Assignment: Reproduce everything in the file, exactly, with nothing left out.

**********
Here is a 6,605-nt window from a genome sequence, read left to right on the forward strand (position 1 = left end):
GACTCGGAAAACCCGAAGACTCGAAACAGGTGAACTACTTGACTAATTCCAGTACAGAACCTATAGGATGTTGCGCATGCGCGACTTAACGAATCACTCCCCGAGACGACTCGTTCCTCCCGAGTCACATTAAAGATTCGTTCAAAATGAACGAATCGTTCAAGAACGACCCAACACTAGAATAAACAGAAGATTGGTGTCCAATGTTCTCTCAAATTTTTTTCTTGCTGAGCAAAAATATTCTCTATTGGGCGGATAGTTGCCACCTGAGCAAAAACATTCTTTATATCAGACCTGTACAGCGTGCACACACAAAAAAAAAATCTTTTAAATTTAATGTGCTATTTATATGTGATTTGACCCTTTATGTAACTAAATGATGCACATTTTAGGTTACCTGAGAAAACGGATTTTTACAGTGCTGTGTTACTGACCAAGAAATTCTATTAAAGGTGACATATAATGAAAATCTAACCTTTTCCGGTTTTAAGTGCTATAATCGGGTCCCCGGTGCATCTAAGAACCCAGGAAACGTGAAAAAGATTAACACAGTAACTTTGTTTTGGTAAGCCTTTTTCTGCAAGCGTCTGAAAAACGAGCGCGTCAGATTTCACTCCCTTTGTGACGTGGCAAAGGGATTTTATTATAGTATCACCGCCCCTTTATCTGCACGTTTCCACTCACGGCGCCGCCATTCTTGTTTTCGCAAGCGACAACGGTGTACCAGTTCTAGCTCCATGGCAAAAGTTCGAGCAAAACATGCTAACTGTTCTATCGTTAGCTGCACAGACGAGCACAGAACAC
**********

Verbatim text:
Here is a 6,605-nt window from a genome sequence, read left to right on the forward strand (position 1 = left end):
GACTCGGAAAACCCGAAGACTCGAAACAGGTGAACTACTTGACTAATTCCAGTACAGAACCTATAGGATGTTGCGCATGCGCGACTTAACGAATCACTCCCCGAGACGACTCGTTCCTCCCGAGTCACATTAAAGATTCGTTCAAAATGAACGAATCGTTCAAGAACGACCCAACACTAGAATAAACAGAAGATTGGTGTCCAATGTTCTCTCAAATTTTTTTCTTGCTGAGCAAAAATATTCTCTATTGGGCGGATAGTTGCCACCTGAGCAAAAACATTCTTTATATCAGACCTGTACAGCGTGCACACACAAAAAAAAAATCTTTTAAATTTAATGTGCTATTTATATGTGATTTGACCCTTTATGTAACTAAATGATGCACATTTTAGGTTACCTGAGAAAACGGATTTTTACAGTGCTGTGTTACTGACCAAGAAATTCTATTAAAGGTGACATATAATGAAAATCTAACCTTTTCCGGTTTTAAGTGCTATAATCGGGTCCCCGGTGCATCTAAGAACCCAGGAAACGTGAAAAAGATTAACACAGTAACTTTGTTTTGGTAAGCCTTTTTCTGCAAGCGTCTGAAAAACGAGCGCGTCAGATTTCACTCCCTTTGTGACGTGGCAAAGGGATTTTATTATAGTATCACCGCCCCTTTATCTGCACGTTTCCACTCACGGCGCCGCCATTCTTGTTTTCGCAAGCGACAACGGTGTACCAGTTCTAGCTCCATGGCAAAAGTTCGAGCAAAACATGCTAACTGTTCTATCGTTAGCTGCACAGACGAGCACAGAACAC